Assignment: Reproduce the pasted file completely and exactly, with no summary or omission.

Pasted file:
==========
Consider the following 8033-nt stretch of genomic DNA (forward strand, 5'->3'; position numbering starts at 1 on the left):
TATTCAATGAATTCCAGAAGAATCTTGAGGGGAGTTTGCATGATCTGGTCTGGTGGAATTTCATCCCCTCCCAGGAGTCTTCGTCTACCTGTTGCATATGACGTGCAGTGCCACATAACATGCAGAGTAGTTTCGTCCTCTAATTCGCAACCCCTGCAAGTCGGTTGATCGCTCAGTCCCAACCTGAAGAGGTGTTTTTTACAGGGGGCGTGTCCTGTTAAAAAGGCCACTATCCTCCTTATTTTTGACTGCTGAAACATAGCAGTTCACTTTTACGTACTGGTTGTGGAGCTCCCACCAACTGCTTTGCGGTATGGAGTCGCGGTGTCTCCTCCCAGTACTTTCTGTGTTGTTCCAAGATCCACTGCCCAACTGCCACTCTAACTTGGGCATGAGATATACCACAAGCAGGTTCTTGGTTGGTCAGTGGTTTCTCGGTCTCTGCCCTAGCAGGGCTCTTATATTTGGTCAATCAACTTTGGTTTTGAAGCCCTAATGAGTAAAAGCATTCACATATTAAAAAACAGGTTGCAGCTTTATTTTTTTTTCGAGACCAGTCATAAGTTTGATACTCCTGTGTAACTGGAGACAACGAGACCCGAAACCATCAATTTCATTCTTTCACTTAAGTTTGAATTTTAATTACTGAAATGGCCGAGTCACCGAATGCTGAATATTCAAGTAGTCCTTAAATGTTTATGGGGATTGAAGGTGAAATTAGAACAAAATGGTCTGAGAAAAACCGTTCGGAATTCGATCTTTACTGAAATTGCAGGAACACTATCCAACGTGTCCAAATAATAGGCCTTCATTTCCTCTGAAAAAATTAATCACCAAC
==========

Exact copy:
Consider the following 8033-nt stretch of genomic DNA (forward strand, 5'->3'; position numbering starts at 1 on the left):
TATTCAATGAATTCCAGAAGAATCTTGAGGGGAGTTTGCATGATCTGGTCTGGTGGAATTTCATCCCCTCCCAGGAGTCTTCGTCTACCTGTTGCATATGACGTGCAGTGCCACATAACATGCAGAGTAGTTTCGTCCTCTAATTCGCAACCCCTGCAAGTCGGTTGATCGCTCAGTCCCAACCTGAAGAGGTGTTTTTTACAGGGGGCGTGTCCTGTTAAAAAGGCCACTATCCTCCTTATTTTTGACTGCTGAAACATAGCAGTTCACTTTTACGTACTGGTTGTGGAGCTCCCACCAACTGCTTTGCGGTATGGAGTCGCGGTGTCTCCTCCCAGTACTTTCTGTGTTGTTCCAAGATCCACTGCCCAACTGCCACTCTAACTTGGGCATGAGATATACCACAAGCAGGTTCTTGGTTGGTCAGTGGTTTCTCGGTCTCTGCCCTAGCAGGGCTCTTATATTTGGTCAATCAACTTTGGTTTTGAAGCCCTAATGAGTAAAAGCATTCACATATTAAAAAACAGGTTGCAGCTTTATTTTTTTTTCGAGACCAGTCATAAGTTTGATACTCCTGTGTAACTGGAGACAACGAGACCCGAAACCATCAATTTCATTCTTTCACTTAAGTTTGAATTTTAATTACTGAAATGGCCGAGTCACCGAATGCTGAATATTCAAGTAGTCCTTAAATGTTTATGGGGATTGAAGGTGAAATTAGAACAAAATGGTCTGAGAAAAACCGTTCGGAATTCGATCTTTACTGAAATTGCAGGAACACTATCCAACGTGTCCAAATAATAGGCCTTCATTTCCTCTGAAAAAATTAATCACCAAC